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Ask a Better Question
Asking great questions is a skill in short supply, even among some very good leaders.
The benefits of great questions go beyond expanding knowledge and gaining insight. Well-constructed questions can build trust and rapport with others and guide them to, rather than tell them, what they are missing. Of the many tools of leadership, great questions are unequaled in their value and impact.
Great questions don’t have to be complex or clever or brilliant. They simply have to get others talking. The power of a superbly crafted question to get people to share their views is amazing. As a result, good leaders spend considerable time formulating, borrowing, and revising questions they believe will expand the conversation and allow for insight and connection. The best questions are on occasion thought-provoking and challenging, but they are always expansive and empowering, creating a space for others to share their views.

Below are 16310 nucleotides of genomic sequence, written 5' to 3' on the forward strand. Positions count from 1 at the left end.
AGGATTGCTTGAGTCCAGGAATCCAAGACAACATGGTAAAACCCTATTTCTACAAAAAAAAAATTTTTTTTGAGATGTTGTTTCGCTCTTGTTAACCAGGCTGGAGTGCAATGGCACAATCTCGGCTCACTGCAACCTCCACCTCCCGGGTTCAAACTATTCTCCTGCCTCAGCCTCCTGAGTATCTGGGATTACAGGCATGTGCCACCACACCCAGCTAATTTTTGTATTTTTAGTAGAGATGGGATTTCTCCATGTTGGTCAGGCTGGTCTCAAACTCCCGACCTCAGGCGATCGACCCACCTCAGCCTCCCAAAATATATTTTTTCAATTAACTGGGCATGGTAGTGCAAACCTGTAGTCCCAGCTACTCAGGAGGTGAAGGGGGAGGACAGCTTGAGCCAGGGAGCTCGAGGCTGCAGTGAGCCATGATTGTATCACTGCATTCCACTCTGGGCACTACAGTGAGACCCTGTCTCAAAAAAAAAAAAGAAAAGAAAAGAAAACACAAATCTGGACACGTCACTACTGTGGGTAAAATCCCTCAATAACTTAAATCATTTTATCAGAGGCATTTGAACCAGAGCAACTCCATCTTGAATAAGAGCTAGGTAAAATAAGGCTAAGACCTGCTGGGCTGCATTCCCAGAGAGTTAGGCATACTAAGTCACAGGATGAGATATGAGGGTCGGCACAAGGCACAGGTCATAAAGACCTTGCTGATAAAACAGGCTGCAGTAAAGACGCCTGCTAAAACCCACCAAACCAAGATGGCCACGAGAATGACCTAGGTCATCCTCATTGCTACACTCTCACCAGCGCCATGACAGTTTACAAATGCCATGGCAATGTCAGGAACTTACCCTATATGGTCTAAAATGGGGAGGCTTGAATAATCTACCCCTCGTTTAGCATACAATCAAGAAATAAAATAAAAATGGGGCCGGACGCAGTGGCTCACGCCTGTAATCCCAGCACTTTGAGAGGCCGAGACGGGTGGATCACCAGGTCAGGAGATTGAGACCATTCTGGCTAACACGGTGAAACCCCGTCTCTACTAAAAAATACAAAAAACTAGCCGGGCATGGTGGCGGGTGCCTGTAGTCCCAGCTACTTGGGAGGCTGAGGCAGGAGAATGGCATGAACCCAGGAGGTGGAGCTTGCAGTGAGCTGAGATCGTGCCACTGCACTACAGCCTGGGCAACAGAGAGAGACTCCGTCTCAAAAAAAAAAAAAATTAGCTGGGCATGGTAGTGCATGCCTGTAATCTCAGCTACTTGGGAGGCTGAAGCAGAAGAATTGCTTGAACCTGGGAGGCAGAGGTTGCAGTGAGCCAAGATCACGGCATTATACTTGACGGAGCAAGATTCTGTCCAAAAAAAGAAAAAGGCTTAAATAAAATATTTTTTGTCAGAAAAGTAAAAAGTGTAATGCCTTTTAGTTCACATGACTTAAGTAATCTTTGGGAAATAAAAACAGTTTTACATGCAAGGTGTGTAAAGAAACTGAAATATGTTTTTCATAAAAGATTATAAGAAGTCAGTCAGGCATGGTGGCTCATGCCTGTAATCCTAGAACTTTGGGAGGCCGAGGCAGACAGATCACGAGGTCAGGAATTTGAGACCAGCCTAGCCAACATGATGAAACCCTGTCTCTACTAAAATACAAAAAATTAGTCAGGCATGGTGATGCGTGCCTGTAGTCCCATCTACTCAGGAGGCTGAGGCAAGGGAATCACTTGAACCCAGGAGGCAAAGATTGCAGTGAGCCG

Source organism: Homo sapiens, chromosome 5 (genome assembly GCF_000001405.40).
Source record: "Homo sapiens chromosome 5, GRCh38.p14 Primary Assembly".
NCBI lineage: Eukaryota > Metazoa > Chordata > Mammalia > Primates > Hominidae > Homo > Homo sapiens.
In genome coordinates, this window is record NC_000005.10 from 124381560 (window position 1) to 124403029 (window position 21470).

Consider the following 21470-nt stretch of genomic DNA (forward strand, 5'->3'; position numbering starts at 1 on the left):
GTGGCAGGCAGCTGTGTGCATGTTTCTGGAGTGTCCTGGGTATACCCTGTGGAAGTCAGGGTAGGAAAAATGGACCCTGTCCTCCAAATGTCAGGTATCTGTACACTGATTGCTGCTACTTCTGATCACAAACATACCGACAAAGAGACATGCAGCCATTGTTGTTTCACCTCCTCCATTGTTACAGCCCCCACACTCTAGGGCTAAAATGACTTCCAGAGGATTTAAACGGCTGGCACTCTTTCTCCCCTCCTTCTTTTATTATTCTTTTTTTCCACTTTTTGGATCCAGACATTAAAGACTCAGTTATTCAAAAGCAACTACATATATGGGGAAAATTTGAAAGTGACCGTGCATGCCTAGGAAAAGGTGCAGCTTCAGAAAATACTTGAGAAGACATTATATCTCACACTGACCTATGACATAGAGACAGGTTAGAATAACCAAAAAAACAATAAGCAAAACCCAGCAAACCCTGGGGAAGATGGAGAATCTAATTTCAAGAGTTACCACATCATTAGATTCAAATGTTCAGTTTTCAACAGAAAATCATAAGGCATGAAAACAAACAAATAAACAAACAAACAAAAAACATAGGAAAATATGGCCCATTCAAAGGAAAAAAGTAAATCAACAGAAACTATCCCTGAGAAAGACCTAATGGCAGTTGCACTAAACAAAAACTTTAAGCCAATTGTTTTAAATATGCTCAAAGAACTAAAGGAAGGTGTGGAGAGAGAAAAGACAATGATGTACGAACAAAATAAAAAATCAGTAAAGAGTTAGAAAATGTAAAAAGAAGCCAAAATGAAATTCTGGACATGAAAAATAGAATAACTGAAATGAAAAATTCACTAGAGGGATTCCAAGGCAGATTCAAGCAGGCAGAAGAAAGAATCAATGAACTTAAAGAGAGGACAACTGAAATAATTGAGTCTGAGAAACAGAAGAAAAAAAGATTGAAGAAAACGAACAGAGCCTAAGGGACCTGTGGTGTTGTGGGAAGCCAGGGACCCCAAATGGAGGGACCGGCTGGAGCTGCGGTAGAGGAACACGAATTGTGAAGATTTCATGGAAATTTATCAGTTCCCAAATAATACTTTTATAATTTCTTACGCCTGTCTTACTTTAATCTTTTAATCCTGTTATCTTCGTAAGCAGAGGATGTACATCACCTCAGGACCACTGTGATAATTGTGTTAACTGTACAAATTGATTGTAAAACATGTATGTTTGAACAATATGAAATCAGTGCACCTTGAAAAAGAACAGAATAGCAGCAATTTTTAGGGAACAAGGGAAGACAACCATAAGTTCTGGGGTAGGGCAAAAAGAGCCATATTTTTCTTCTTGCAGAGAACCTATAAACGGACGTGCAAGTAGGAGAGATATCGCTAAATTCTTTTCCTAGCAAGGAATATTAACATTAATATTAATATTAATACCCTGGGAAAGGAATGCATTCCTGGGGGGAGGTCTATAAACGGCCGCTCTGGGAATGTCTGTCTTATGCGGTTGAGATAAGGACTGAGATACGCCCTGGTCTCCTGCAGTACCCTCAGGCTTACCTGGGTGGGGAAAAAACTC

Like many things leadership, learning from others through questions is more about the questioner than the answerer. Whenever good leaders don't like the answer to a question they pose, they know it's due to the question, not the responder.
The rule good leaders live by is this: If I don’t like the answer, I need to ask a better question.
Learning what others think and experience is what all good leaders are ultimately after. When they receive single-word answers, grunts, or replies without description from others, including children, leaders presume it is the question and not the responder that is responsible.
Asking someone, “How was your day?” may elicit a wide variety of responses, including the lazy reply of, “Fine.” In the eyes of a good leader, this is more a function of the question than it is the responder. Ask a better question, such as, “What was the best thing that happened today?” Suddenly, the other person begins to talk.
Learning to ask better questions requires trial and error. With an eye toward what gets others to share, open up, and express their honest viewpoints, leaders begin to appreciate what makes some questions better than others. They soon appreciate it is not the answer that illuminates what people think, but the question that breaks down the door. Better questions get better answers. Did you know that?